A pass-through entity is a special business structure that is used to reduce the effects of double taxation. Pass-through entities don't pay income taxes at the corporate level. Instead, corporate income is allocated among the owners, and income taxes are only levied at the individual owners' level.
How it works:
XYZ has two owners, Jane and Bill, who each own 50% of the company. XYZ sends both Jane and Bill an IRS Schedule K-1 that reports their portions of XYZ's pass-through income. Jane and Bill each file their own tax return with $200,000 reported as income. It is important to note that Company XYZ allocates the income to Jane and Bill regardless of whether the $400,000 in Net Income is actually distributed.
For example, assume that Jane's tax burden ends up being 20% of $200,000 for tax year 2009. She owes the IRS $40,000, but XYZ did not make a distribution in 2009, and it may not make a distribution in 2010, either. Jane is responsible for taxes owed on income that she did not actually receive.
Losses are also passed-through to owners, but the total deductible amount available is limited to the original investment amount.
Examples of pass-through entities include sole proprietorships, S corporations, master limited partnerships (MLP), limited liability partnerships (LLP) and limited liability companies (LLC).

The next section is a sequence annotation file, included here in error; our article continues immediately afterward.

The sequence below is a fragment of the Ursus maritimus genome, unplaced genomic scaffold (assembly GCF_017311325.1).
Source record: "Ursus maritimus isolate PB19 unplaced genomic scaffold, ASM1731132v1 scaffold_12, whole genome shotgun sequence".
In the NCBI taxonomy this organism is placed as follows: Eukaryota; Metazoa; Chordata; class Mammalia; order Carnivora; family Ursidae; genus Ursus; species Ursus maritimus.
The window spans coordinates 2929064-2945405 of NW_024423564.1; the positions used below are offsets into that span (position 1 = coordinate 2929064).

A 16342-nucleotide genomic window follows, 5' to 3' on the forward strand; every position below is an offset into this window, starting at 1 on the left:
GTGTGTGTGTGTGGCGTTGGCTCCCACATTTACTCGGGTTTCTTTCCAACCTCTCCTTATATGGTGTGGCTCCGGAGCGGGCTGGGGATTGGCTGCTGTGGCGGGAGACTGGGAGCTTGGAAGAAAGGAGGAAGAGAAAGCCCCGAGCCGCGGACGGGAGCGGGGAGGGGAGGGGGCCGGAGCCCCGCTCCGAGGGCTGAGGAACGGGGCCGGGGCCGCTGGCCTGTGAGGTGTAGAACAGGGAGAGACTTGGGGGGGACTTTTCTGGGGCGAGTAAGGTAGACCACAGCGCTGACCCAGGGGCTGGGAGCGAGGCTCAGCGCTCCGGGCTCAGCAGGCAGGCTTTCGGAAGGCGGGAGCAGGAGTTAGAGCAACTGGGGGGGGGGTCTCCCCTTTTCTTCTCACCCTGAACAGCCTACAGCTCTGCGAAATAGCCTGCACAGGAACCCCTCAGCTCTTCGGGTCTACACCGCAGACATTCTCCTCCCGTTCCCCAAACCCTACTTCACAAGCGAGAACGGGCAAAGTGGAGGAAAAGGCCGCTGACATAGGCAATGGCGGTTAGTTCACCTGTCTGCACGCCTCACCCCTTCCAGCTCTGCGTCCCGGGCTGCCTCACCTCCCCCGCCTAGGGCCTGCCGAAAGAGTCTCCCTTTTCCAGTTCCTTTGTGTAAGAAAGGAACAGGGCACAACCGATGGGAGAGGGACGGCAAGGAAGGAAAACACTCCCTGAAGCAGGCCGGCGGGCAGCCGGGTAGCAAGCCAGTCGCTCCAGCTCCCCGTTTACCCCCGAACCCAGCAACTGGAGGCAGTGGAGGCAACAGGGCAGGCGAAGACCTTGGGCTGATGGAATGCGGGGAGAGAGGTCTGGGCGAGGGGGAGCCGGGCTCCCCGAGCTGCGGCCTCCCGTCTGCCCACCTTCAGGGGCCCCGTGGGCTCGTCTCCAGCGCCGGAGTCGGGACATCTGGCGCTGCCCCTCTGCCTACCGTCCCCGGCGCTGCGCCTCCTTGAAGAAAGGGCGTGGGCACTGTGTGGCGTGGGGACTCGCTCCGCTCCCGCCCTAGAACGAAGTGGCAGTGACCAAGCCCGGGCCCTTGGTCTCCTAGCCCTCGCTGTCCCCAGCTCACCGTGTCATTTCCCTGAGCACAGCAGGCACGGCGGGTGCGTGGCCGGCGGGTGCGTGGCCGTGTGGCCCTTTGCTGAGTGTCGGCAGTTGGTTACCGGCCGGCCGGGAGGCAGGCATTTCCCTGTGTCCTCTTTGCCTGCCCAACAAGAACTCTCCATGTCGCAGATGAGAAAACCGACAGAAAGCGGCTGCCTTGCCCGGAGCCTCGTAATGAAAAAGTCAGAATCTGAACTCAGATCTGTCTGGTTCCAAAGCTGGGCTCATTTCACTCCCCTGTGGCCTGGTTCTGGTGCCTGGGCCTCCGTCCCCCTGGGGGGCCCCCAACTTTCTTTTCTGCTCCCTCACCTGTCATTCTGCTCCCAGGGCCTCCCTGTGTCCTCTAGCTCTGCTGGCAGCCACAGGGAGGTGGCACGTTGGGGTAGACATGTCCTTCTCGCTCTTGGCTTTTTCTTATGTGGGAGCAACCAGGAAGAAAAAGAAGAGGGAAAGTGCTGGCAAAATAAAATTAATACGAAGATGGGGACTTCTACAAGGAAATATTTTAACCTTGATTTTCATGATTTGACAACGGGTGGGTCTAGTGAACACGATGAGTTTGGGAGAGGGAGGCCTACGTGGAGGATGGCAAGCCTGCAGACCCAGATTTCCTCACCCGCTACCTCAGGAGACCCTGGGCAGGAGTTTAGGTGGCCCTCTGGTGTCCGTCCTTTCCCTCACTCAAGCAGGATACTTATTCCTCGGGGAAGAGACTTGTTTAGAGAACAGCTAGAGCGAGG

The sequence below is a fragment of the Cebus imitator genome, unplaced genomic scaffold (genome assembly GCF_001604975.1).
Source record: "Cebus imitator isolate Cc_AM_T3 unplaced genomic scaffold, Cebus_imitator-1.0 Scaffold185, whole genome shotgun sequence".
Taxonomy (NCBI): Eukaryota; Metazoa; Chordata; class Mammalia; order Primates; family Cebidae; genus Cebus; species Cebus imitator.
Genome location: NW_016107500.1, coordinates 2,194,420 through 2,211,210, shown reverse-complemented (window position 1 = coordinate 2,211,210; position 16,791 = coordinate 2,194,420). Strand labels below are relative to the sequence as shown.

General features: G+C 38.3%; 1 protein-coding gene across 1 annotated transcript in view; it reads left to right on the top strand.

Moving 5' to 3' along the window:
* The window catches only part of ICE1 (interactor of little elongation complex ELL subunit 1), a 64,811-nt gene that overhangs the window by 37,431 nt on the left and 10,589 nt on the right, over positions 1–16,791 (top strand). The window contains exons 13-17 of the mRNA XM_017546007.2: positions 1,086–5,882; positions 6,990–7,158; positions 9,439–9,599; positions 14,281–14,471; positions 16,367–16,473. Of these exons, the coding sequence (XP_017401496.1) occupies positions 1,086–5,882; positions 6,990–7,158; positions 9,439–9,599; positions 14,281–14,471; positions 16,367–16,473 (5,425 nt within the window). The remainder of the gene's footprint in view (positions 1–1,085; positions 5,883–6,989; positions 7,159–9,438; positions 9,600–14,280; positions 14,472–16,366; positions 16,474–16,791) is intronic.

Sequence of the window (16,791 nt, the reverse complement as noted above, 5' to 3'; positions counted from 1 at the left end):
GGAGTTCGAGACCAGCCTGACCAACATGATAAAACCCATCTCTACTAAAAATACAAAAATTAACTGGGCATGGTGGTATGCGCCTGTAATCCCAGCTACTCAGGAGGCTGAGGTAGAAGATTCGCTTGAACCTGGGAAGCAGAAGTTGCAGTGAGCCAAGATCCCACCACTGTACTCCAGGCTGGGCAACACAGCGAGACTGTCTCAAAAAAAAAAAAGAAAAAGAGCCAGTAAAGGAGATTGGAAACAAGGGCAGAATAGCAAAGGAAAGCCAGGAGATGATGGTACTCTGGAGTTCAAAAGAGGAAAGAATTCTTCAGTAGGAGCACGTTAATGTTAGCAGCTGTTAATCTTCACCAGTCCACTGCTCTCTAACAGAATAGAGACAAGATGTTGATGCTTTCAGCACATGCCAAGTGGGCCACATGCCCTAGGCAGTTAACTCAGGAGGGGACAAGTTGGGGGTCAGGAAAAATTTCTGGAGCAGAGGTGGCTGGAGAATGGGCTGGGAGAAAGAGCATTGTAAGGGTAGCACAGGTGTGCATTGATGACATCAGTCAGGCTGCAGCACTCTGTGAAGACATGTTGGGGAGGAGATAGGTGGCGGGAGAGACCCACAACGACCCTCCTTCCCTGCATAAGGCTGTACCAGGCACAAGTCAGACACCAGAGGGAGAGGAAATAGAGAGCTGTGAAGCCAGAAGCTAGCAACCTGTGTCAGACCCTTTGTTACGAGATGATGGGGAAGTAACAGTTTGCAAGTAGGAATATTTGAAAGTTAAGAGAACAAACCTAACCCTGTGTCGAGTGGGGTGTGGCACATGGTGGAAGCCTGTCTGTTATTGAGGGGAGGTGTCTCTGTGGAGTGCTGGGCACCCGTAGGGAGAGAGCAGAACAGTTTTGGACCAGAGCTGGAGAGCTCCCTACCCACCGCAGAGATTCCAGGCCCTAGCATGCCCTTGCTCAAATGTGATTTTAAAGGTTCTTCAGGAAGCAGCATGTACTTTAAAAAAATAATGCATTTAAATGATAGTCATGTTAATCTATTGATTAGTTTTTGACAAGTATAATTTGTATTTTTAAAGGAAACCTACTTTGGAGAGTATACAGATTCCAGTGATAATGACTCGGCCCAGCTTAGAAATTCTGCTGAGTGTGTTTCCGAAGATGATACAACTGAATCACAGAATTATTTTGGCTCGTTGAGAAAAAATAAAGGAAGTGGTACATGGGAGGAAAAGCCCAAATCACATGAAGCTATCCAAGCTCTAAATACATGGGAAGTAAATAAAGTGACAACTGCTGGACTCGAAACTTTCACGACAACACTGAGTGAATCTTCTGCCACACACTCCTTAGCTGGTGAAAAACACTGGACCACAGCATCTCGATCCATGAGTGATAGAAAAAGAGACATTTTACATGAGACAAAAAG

Why it Matters:
This special tax status eliminates the double taxation issues that affect most corporations and their shareholders since only the owners are taxed.
While eliminating double taxation may be advantageous, pass-through entities may not be the best way to organize your business. There are often restrictions placed on some types of fringe benefits, and there can be rules about how many owners are allowed. It is always best to talk to an experienced tax advisor before deciding how to organize your business.
One of the best income-producing investments for individuals is the master limited partnership.